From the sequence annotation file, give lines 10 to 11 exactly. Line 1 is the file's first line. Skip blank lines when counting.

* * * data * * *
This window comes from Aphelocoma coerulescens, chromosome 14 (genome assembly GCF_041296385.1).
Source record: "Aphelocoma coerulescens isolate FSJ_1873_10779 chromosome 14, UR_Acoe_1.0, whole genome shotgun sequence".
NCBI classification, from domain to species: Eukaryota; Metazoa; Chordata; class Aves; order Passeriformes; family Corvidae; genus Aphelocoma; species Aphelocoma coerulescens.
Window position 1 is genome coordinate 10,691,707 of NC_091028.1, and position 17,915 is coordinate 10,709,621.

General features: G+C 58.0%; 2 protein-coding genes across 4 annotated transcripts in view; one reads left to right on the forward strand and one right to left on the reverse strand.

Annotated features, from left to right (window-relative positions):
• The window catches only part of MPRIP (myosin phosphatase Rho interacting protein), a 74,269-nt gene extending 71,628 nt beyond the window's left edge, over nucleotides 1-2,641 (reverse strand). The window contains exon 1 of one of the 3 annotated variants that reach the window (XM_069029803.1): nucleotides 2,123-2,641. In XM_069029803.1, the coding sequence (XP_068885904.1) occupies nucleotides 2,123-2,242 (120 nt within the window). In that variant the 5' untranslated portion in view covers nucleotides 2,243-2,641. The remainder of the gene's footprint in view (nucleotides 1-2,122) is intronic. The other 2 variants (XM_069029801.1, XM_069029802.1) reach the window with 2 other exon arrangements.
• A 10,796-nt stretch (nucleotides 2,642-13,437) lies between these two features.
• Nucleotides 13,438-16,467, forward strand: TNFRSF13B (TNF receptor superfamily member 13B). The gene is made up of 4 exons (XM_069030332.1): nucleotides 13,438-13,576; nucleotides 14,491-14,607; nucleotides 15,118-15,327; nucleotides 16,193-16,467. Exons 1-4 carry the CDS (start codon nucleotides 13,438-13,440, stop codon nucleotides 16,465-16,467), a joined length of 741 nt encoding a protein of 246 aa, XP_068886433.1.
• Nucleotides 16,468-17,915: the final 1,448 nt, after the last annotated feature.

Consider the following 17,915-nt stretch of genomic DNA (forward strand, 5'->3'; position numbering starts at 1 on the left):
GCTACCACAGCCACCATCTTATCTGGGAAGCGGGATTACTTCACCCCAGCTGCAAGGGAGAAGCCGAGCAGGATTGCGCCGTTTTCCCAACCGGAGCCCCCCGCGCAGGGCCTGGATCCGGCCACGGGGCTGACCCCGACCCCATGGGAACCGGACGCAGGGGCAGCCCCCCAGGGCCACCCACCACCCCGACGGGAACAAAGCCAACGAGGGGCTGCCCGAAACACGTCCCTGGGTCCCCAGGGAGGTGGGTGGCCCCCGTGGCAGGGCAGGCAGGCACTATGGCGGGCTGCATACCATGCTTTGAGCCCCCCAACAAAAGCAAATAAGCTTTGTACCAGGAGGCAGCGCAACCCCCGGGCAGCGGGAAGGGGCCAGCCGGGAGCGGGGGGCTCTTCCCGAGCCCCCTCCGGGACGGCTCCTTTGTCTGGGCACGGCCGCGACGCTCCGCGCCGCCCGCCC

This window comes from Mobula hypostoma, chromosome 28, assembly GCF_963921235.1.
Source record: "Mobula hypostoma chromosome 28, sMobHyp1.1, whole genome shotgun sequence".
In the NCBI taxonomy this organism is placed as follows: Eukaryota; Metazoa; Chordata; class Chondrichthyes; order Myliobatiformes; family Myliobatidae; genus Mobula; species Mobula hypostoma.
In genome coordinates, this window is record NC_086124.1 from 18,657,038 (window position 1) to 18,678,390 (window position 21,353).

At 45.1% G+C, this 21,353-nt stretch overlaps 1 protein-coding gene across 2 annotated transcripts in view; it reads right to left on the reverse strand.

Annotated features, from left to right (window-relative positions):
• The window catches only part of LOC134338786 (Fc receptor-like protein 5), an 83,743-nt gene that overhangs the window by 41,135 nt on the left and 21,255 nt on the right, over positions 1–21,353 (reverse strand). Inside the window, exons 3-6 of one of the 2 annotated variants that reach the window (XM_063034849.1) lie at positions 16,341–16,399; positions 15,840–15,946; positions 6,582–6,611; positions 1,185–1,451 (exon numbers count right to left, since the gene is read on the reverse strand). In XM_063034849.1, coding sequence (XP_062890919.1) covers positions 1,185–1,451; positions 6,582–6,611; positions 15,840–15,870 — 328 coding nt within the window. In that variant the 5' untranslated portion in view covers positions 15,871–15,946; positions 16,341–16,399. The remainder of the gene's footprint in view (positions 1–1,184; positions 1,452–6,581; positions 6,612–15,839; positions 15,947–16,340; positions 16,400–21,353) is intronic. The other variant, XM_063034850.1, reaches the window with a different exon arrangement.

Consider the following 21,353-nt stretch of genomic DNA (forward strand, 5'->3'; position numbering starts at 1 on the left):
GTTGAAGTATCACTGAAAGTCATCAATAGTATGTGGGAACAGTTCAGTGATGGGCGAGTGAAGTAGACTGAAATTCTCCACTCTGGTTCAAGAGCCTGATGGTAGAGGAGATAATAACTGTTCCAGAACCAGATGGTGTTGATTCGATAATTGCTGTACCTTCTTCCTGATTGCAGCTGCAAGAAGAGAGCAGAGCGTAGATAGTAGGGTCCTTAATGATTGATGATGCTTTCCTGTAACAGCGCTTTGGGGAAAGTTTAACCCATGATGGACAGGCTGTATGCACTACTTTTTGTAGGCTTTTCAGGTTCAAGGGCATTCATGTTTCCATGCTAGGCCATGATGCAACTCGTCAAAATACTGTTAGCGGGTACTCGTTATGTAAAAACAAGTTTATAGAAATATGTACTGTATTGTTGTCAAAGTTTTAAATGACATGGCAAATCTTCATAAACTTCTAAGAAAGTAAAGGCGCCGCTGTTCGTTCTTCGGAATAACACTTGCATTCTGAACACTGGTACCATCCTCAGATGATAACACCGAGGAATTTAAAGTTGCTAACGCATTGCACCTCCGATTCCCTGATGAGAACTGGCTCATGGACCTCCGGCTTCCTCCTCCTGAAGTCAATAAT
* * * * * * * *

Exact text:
• Nucleotides 16,468-17,915: the final 1,448 nt, after the last annotated feature.

Consider the following 17,915-nt stretch of genomic DNA (forward strand, 5'->3'; position numbering starts at 1 on the left):